The forecast promised still more wind and unsettled weather for the weekend and, after three nights of bouncing about at Kilchoan, I was happy enough to make for the shelter of Tobermory on the Saturday evening. At this stage my new pilot book and chart looked likely to remain unused until next year although I had had a good chat to Nigel and Sally Orr that same afternoon about, amongst other things, past exploits involving Barra and their Longboat Cruiser Tanaquil. Then, just when I had almost resigned myself to sitting out the bad weather in Tobermory before sloping off home down the Sound of Mull, the conditions relented considerably and I was able to sail for Canna on the morning of Sunday 31st July.
This, the most northerly of the Small Isles, proved to be a most fascinating place. The harbour is well-sheltered, almost land-locked and you can anchor a long way inside any keelboat on a clean, sandy bottom. You can also walk almost right round it, from the lovely little round-towered Church of Scotland, past the farm and the telephone box, across the footbridge between Canna and Sanday and back along the south side to be almost as close to your boat as you were when you started, except that you will have covered the best part of two miles on foot by this time and will have to retrace all of your steps unless you have left someone to take you off in your dinghy. Two lasting, and contrasting, impressions of the place were formed by the full offering plate trustingly left out in the middle of the open Kirk and the multitude of spray-painted slogans daubed all over the cliff above the pier.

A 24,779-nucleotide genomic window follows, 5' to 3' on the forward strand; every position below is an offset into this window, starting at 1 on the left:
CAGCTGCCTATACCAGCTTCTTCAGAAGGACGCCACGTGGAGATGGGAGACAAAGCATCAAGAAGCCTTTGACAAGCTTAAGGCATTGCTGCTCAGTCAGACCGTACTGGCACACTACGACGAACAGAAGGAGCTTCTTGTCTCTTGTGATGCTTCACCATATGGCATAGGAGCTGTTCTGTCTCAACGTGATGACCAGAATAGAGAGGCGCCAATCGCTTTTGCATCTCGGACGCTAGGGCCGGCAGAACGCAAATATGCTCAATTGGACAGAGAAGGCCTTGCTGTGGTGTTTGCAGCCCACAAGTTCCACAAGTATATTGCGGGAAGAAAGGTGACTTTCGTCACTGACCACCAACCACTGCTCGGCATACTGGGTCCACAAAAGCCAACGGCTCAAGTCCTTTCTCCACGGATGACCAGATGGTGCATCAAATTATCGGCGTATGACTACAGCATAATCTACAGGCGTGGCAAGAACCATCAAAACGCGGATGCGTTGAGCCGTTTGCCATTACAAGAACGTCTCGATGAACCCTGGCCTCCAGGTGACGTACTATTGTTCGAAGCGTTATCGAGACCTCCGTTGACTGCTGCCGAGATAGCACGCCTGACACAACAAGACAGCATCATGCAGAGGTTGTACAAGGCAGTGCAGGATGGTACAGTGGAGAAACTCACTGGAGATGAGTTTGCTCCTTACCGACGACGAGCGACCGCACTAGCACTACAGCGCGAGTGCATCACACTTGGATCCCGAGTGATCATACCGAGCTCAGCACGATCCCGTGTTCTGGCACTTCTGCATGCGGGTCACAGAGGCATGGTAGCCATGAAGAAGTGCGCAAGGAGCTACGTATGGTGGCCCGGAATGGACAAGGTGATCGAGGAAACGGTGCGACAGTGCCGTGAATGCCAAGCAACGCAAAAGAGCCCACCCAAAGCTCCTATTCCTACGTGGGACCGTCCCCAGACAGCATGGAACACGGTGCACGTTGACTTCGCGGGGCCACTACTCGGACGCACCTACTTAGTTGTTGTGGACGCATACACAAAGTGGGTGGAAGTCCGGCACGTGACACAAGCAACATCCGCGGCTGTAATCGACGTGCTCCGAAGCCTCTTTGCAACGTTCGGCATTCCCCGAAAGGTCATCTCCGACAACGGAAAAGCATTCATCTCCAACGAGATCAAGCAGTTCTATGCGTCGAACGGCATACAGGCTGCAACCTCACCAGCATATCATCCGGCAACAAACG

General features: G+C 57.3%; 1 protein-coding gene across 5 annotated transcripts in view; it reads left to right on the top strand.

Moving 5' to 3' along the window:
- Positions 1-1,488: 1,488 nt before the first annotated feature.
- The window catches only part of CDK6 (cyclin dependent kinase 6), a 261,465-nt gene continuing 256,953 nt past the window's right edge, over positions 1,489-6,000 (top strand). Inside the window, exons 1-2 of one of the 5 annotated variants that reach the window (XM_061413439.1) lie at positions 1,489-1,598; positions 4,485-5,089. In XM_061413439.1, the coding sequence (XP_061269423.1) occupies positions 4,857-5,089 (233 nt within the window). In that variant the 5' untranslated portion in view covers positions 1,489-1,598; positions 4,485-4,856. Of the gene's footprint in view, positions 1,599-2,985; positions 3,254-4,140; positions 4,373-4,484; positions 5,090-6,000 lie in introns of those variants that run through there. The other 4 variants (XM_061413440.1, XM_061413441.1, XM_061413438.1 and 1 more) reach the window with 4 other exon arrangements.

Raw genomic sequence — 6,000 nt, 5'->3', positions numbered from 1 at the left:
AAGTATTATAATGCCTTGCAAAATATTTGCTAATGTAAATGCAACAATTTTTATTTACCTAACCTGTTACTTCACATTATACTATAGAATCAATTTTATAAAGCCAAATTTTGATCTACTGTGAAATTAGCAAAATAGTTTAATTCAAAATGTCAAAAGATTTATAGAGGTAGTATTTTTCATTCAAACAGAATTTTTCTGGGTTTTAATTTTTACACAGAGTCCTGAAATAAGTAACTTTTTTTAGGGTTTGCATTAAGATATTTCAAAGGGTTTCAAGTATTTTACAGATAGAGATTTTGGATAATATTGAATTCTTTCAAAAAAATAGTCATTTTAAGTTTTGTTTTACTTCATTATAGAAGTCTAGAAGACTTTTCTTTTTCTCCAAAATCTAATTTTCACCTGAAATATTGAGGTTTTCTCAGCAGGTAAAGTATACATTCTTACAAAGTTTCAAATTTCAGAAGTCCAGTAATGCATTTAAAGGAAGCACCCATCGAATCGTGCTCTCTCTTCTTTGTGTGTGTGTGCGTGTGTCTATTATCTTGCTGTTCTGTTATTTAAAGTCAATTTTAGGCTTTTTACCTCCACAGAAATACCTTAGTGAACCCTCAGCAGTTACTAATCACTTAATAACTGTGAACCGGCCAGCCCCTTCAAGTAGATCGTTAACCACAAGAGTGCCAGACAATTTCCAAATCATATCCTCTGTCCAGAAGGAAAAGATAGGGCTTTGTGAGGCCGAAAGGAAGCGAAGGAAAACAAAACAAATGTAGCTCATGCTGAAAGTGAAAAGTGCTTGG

Crossing the Sea of the Hebrides on Monday 1st August turned out to be a fairly serious exercise in navigation as, after a night of very heavy rain, the day dawned (if that is the word!) with a thick, soupy mist that never lifted until late evening, by which time I was thankfully, but happily, tied up to an HIE mooring at Castlebay. A tantalising glimpse of blue humps on the horizon as I had tacked between Canna and Rum on the previous afternoon was indeed the last sight I was to have of the Outer Isles for more than a whole day. For five long hours I sailed out of sight of land with just the occasional fishing boat, always disconcertingly heard before seen, to look at. The course which I chose to steer alternated from time to time between 270º and 260º (compass), firstly close-hauled on port tack in a light SW’ly and then, oddly, when the wind veered as it was forecast to do, on starboard in what had now become a very usable NW’ly. Plotting the estimated position every hour was a bit of a chore, especially as it was raining and I had to take the chart out of its plastic case to write on it. This is the kind of situation when single-handing in a small boat starts to become really quite trying and all sorts of suggestions to make things easier begin to spring to mind, such as... get an Autohelm, try some kind of marker pen on the chart case or even (hope springs eternal!) persuade someone to crew for you instead of merely enthusing that it all sounds ‘pretty whacky’! Eventually, however, when my string of EPs reached to within about a mile of Hellisay and Gighay and I knew that, unless I wanted to be joining the old emigrant trail from the Outer Hebrides to Canada, I must see land soon, something loomed up to starboard — yes, it was Eriskay — then Hellisay and Gighay ahead and I was able to turn south for a jib-and-mizzen reach in increasingly wet, windy and chilly conditions outside of all dangers and into Castle Bay. And, in case you want to know why I chose to make my landfall so far to the north, I offer three simple points by way of explanation... firstly, that the course which I had chosen was one that I could actually make to windward, secondly, that I had to be sure of knowing which way to turn in case of difficulty in identifying the unfamiliar landfall in that awful mist, and, thirdly, that the final approach to Castle Bay falls just off the bottom of Chart C66 and it was much easier to plot a course for the passage that was wholly within the area of the one chart. That evening I swore that I was not leaving Barra until I could see where I was going!